autism

Autism & Escape

At home or in the classroom, an autistic individual needs a place of escape – someplace that feels safe and secluded when social seizures or meltdowns occur. One of the harder things for parents and teachers to accept is that an autistic social seizure is not a choice. This is not a case of throwing a temper tantrum because the child is upset. A meltdown is far deeper than that.

I’ve heard social seizures compared to a psychological Control + Alt + Delete, but, in some cases, it may be more appropriate to describe them as hard reboots. Many factors can lead to this reboot, and it is seldom one specific trigger that leads to the meltdown. A variety of stimuli begin to create conflicting processes in the brain, and they become impossible to sort out, prioritize, and deal with. The result is a social seizure.

When (not “if”) these occur, it is important that the autistic individual be able to remove him- or herself from the immediate environment and escape to a safe place. If not provided, the child will often create a safe place, such as a corner, under a desk, or in between bookcases – someplace where external inputs can be limited and monitored. By selecting a safe place ahead of time, you create a predictable structure to follow that benefits both you, the child, and other students in the class.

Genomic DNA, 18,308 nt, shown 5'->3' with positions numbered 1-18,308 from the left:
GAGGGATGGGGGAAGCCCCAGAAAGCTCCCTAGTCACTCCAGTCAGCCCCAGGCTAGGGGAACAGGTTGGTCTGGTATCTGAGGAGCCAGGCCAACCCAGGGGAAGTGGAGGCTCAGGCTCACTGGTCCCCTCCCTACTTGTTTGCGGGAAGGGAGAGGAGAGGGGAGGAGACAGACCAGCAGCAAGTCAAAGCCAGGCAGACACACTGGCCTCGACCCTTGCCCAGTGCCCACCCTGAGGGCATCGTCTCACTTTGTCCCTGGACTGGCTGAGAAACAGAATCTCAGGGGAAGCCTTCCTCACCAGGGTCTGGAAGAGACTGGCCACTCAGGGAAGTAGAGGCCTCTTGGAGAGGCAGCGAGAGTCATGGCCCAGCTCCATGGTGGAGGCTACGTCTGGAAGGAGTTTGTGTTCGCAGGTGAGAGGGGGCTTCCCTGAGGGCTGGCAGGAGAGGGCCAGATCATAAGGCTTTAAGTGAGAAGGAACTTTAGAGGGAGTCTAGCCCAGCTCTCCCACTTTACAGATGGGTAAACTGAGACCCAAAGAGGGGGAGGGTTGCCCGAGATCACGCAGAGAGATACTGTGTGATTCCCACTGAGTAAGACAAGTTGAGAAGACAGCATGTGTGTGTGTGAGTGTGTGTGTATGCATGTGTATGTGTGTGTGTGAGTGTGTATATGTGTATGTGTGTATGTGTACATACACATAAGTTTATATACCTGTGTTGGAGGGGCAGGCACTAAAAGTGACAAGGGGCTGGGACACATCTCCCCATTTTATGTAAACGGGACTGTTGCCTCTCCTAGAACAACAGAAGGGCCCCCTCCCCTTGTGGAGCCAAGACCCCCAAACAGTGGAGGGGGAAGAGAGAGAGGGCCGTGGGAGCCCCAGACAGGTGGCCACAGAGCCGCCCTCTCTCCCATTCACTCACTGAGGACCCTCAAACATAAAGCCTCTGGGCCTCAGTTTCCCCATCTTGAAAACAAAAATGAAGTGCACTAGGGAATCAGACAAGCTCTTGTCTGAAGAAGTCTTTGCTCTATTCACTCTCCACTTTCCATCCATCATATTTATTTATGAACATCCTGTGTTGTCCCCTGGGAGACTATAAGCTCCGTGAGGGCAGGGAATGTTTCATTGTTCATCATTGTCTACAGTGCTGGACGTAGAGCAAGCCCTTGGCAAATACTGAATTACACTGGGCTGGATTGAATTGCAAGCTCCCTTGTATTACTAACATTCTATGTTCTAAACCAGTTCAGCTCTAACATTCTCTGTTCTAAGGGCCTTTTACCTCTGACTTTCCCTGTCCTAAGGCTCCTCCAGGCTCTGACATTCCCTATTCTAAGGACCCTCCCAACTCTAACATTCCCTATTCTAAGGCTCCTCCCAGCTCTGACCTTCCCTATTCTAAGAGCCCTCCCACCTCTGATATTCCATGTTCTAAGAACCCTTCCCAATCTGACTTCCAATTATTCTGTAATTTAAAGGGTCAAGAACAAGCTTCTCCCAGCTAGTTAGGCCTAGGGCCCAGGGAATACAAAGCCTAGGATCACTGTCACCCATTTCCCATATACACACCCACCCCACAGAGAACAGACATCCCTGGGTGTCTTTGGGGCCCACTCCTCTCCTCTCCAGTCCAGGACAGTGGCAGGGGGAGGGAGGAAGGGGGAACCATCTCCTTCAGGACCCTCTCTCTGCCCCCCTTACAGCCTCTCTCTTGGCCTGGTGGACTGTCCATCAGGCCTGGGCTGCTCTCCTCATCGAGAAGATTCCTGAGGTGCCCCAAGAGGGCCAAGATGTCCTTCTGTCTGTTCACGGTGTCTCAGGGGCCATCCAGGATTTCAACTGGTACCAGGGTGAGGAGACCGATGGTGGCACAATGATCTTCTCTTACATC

While the student is in his/her safe place, it is also important not to force them out too early. Just like you can’t go printing a thesis the moment you reboot a computer, it will take time for the child’s brain to return to its normal functioning level. Once back, the autistic individual may be able to carry on as if nothing happened at all. Break the process too early, and a more severe meltdown or outburst may be the result.

Even among the most high-functioning autistic individuals, social seizures are a fact of life. They may grow more rare with time or medication (in more severe situations), but, regardless of how intelligent or rationale an autistic child may be, caregivers and teachers need to have a plan in place when that rationality breaks down. A basic step in that plan is a place of escape when meltdowns occur. Create a safe haven for the child where he or she can recuperate, and you will save yourself and the child a great deal of grief.

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